CAPE TOWN – A turf war has broken out between two local football clubs, with allegations that one club is trying to strong-arm the other in a David-and-Goliath-like battle that is now heading to the high court.
FC Kapstadt chairperson and founding member Zaid Omar alleged that his club was being “bullied” by Cape Town City Football Club, and claimed the City of Cape Town was complicit in an attempt to get them “booted” from the Hartleyvale sports facility.
Kapstadt was established in 2004 and previously operated from the Green Point Common. The club has 300 members, who make up 12 teams, and is regarded as one of the biggest and most respected development football clubs in the city.
The amateur club moved to Hartleyvale in 2009 when the city began building the Cape Town Stadium and Urban Park in Green Point as part of the 2010 Soccer World Cup preparations.
“They came to me and asked us to move as they wanted to build on the land. We had been there for five years and we had a year-on-year lease agreement with the city,” Omar said.
According to Omar, he had spent close to R1 million on fixing the clubhouse and re-surfacing the pitches at the Green Point Common.
He claimed he was not compensated for any of the improvements when Kapstadt relocated to Hartleyvale at the city’s request in 2009 despite not having a signed lease for the facility.
According to Omar, he had several meetings with city officials since 2009 in an attempt to secure a lease, but this never happened.
“I told the city that we would move from Green Point Common, provided they gave us a lease for five years, renewable for another five years. They agreed, but no lease was ever given to me.
“I cannot tell you with how many officials I have dealt with over the years and told my story to. They (city officials) keep changing and so I have to start the process with every new official, again and again,” added Omar.
Omar said that while he had struggled to acquire a formal lease, Cape Town City’s proposal to lease a section of Hartleyvale has already been dealt with at a sub-council meeting on November 20.
Omar claimed he had spent R500 000 on upgrades to the Hartleyvale clubhouse and is now in danger of being “booted” out again.
Kapstadt uses two pitches at the Hartleyvale facility where the 12 teams play. A third pitch across the road at Malta Park, was “inconvenient” and they no longer used it.
Now the proposed plans by the City will leave Kapstadt with just a single pitch for the 12 teams to play on while Cape Town City will be allocated one pitch, currently in use by Kapstadt, and additional land on the border of the Hartleyvale complex.
Omar claimed the City of Cape Town advertised a proposal to lease a section of the Hartleyvale land to Cape Town City without consulting or notifying Kapstadt.
“The first time I heard of the proposed lease to CTCFC was when I saw it in the newspaper. I believe the city has a hidden agenda, has no respect for the rule of law and is contriving with Cape Town City FC.”
Cape Town City, owned by former football player and businessman John Comitis, is a PSL club, which was established last year and does not have a home ground.
Omar blames the PSL club and Comitis for being behind the moves to get Kapstadt out of Hartleyvale.
But Comitis told Weekend Argus that there was no lease in place for any club at the Hartleyvale facility and that his club submitted an application eight months ago.
“We followed proper procedures and we are in the process of concluding a lease for Hartleyvale. FC’s issues with the lease must be sorted out with the City of Cape Town,” said Comitis.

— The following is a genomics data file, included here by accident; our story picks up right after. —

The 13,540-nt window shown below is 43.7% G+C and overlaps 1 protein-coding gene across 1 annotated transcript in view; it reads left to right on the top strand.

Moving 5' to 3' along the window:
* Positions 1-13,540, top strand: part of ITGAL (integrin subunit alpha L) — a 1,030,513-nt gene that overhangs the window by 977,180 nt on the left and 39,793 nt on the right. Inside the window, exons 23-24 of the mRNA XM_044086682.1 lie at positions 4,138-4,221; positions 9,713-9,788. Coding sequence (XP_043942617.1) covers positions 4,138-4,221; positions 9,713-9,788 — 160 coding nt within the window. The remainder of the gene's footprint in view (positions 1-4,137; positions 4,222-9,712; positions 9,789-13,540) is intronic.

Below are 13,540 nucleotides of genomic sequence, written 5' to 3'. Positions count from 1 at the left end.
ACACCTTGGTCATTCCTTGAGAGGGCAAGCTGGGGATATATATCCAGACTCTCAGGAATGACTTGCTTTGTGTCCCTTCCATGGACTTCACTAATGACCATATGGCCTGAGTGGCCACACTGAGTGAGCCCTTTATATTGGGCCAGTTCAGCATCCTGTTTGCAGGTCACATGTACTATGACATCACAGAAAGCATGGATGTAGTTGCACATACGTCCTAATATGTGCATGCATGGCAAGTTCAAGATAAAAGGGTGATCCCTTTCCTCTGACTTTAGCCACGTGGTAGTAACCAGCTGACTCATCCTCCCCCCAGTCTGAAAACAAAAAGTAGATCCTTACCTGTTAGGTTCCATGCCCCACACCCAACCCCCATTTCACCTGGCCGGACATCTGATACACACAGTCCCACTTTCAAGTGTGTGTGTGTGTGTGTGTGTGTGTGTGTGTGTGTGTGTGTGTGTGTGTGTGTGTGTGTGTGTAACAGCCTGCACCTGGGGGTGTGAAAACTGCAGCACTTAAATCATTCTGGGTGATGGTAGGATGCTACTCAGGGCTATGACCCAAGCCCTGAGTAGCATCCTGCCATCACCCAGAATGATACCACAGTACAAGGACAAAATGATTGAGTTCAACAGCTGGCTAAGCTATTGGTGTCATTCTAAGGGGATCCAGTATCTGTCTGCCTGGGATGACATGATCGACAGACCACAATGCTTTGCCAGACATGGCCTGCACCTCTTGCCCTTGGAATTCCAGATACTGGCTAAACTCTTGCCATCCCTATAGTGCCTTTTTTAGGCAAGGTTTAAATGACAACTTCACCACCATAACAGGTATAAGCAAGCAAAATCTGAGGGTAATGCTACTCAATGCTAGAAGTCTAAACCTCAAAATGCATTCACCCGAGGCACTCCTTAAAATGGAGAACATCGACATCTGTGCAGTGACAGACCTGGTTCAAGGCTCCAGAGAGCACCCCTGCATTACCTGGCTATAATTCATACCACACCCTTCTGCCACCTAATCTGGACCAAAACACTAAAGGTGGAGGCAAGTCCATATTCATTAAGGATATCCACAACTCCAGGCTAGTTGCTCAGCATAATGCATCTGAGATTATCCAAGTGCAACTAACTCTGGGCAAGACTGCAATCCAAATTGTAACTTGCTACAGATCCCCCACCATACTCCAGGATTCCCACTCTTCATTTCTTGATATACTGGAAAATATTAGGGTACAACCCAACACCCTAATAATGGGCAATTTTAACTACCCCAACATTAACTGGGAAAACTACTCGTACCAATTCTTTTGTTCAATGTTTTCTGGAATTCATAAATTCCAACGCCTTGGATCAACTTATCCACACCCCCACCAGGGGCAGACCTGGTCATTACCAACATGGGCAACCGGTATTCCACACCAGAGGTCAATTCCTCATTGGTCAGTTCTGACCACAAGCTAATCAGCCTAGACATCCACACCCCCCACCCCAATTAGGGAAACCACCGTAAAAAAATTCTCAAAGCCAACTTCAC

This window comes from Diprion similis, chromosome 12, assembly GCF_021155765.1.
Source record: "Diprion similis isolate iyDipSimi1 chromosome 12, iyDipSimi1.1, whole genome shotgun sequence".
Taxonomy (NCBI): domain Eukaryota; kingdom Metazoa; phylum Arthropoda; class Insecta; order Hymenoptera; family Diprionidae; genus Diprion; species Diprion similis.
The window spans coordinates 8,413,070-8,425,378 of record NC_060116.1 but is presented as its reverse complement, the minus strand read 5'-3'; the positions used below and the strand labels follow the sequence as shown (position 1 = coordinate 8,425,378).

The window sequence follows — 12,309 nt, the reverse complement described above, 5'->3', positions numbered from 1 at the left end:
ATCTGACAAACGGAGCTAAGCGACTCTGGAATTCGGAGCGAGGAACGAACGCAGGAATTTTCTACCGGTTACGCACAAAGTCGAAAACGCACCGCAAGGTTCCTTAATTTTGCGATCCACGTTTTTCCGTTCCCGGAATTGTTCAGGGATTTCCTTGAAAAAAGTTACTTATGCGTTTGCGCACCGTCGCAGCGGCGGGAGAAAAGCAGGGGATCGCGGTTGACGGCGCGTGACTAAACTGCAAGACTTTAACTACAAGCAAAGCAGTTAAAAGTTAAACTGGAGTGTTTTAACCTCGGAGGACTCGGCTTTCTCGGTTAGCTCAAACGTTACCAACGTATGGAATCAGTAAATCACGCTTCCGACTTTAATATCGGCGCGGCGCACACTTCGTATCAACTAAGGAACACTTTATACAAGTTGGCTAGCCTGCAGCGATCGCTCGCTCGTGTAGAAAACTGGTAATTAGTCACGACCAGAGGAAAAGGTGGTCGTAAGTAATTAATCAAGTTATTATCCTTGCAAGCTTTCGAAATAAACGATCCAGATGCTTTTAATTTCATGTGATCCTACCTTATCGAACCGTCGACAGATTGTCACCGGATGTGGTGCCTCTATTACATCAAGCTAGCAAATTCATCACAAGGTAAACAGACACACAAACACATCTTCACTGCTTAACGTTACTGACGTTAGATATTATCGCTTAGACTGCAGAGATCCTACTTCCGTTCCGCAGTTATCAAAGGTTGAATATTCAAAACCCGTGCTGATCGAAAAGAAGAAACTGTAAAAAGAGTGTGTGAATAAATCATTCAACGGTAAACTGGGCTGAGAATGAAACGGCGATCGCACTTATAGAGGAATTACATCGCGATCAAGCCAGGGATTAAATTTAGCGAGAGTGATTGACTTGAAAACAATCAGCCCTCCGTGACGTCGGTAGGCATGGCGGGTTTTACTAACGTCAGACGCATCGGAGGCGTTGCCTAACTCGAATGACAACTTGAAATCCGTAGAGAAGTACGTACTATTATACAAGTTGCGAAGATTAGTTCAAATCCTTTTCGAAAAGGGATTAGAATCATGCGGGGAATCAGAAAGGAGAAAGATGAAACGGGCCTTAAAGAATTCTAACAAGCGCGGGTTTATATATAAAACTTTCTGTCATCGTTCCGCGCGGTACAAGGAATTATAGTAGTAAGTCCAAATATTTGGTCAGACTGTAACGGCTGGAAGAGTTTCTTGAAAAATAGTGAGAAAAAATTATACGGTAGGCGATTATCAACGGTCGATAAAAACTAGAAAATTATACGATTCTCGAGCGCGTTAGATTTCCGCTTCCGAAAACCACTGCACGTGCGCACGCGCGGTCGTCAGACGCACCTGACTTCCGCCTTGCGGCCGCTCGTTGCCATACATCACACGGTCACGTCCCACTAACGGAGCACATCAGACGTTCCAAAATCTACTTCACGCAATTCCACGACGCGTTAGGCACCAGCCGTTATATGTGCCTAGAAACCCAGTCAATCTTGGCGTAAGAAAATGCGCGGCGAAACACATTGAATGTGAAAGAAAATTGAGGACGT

Mayoral committee member for Safety and Security, JP Smith, said there was no intention to remove Kapstadt from the Hartleyvale/Malta sports ground.
“The club will continue to occupy a clubhouse and will continue to book fields on an ad hoc basis as is being done currently. The same rules apply to them as apply to community sports organisations across the city,” said Smith.
Mayco member for Assets and Facilities Management, Stuart Diamond, said the city received an application from Cape Town City to lease Hartleyvale Pitch A.
“This was duly advertised and FC Kapstadt lodged an objection and were afforded the opportunity to address the sub-council when the matter was considered,” said Diamond.
Smith and Diamond denied allegations that Cape Town City was receiving preferential treatment.
“The ‘pay and play’ booking procedure governs how sports fields are utilised. Most clubs book fields on this system according to their needs; others have leases where the clubs are fully responsible for the clubs houses and fields at their own cost,” added Smith.
“Due process was followed,” said Diamond.
Smith added that the City’s Recreation and Parks Department conducted a review of the use of the Hartleyvale/Malta Park sports ground and found the facilities were under-utilised and that both Kapstadt and Cape Town City could be accommodated.
Hellenic Football Club owner Mark Byrne told Weekend Argus that he agreed Omar was being “bullied”.
“The small guys are getting a raw deal. Omar was given the land and he has maintained it,” said Byrne.
He also questioned why the city was not making other venues like Cape Town Stadium, Vygieskraal or Athlone Stadium available to Cape Town City, if the club needed a home ground.
“Why punish a local club, it is not fair,” said Byrne.
He added that the South African Football Association (Safa) and the PSL did not look after the interests of amateur clubs.
“Players like (Cristiano) Ronaldo and our very own Benni McCarthy have come from development clubs. This is definitely a case of amateur clubs being bullied by the big guys,” said Byrne.
Safa Cape Town president Norman Arendse told Weekend Argus that Safa could only intervene once a complaint has been received from Kapstadt.
He called on Kapstadt, Cape Town City and the City of Cape Town to sit together to resolve the impasse.